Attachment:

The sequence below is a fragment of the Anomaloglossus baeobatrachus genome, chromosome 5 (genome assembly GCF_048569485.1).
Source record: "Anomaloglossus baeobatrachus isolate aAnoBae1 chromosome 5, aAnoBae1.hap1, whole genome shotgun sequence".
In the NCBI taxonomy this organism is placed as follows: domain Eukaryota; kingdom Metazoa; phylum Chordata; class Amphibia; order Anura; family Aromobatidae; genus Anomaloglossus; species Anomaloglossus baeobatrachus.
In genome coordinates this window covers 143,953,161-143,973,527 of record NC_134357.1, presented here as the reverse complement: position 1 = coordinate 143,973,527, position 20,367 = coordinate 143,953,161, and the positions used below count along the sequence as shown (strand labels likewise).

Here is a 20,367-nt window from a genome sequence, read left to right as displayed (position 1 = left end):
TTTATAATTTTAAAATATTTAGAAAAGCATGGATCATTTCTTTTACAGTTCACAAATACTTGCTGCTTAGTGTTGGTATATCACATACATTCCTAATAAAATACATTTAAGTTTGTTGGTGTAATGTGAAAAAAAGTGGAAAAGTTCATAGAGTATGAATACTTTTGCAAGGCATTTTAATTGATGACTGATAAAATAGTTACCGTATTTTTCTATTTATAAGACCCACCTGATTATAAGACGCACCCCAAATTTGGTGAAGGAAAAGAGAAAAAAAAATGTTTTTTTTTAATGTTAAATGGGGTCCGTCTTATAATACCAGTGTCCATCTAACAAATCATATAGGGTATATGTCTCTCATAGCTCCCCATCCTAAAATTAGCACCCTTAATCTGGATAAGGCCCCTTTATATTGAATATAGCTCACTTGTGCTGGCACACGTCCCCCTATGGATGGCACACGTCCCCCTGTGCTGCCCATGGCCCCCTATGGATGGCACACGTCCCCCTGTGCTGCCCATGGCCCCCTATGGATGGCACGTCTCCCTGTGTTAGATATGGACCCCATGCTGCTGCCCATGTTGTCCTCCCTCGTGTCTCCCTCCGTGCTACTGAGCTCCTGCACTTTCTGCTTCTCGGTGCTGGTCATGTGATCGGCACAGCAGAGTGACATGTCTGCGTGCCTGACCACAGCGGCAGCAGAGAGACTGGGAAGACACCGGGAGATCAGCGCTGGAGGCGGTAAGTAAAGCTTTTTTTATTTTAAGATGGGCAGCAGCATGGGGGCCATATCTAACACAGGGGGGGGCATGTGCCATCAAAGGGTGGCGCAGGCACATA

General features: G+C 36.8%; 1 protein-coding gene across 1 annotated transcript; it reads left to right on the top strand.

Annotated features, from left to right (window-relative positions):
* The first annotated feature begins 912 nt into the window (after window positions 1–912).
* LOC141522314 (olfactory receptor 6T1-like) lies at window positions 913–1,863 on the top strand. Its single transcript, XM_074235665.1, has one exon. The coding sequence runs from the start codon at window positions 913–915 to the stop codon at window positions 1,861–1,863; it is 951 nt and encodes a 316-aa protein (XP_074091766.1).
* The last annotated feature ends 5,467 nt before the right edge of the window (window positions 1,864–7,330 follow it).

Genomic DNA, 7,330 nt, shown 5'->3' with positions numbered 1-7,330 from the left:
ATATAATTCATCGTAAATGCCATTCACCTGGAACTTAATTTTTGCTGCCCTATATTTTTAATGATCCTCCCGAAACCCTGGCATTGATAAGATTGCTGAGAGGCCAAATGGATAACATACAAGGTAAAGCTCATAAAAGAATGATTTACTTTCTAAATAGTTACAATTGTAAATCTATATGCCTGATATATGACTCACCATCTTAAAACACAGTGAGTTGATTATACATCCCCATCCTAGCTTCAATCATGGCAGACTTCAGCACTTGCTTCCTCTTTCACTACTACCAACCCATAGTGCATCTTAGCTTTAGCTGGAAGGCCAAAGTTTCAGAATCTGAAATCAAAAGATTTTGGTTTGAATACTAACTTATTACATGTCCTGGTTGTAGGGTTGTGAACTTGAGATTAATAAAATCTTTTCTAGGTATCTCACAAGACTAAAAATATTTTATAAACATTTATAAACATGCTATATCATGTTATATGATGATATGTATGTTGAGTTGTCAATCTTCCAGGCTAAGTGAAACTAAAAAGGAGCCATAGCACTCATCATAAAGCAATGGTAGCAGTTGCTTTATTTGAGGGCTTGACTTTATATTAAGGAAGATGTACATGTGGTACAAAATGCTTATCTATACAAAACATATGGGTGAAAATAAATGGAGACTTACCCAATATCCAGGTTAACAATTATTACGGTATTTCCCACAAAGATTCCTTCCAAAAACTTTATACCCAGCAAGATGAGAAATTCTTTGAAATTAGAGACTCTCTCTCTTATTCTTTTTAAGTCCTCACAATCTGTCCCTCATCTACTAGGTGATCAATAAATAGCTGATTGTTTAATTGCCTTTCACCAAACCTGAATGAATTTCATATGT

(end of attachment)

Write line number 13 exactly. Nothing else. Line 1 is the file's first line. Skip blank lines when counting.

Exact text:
ATATAATTCATCGTAAATGCCATTCACCTGGAACTTAATTTTTGCTGCCCTATATTTTTAATGATCCTCCCGAAACCCTGGCATTGATAAGATTGCTGAGAGGCCAAATGGATAACATACAAGGTAAAGCTCATAAAAGAATGATTTACTTTCTAAATAGTTACAATTGTAAATCTATATGCCTGATATATGACTCACCATCTTAAAACACAGTGAGTTGATTATACATCCCCATCCTAGCTTCAATCATGGCAGACTTCAGCACTTGCTTCCTCTTTCACTACTACCAACCCATAGTGCATCTTAGCTTTAGCTGGAAGGCCAAAGTTTCAGAATCTGAAATCAAAAGATTTTGGTTTGAATACTAACTTATTACATGTCCTGGTTGTAGGGTTGTGAACTTGAGATTAATAAAATCTTTTCTAGGTATCTCACAAGACTAAAAATATTTTATAAACATTTATAAACATGCTATATCATGTTATATGATGATATGTATGTTGAGTTGTCAATCTTCCAGGCTAAGTGAAACTAAAAAGGAGCCATAGCACTCATCATAAAGCAATGGTAGCAGTTGCTTTATTTGAGGGCTTGACTTTATATTAAGGAAGATGTACATGTGGTACAAAATGCTTATCTATACAAAACATATGGGTGAAAATAAATGGAGACTTACCCAATATCCAGGTTAACAATTATTACGGTATTTCCCACAAAGATTCCTTCCAAAAACTTTATACCCAGCAAGATGAGAAATTCTTTGAAATTAGAGACTCTCTCTCTTATTCTTTTTAAGTCCTCACAATCTGTCCCTCATCTACTAGGTGATCAATAAATAGCTGATTGTTTAATTGCCTTTCACCAAACCTGAATGAATTTCATATGT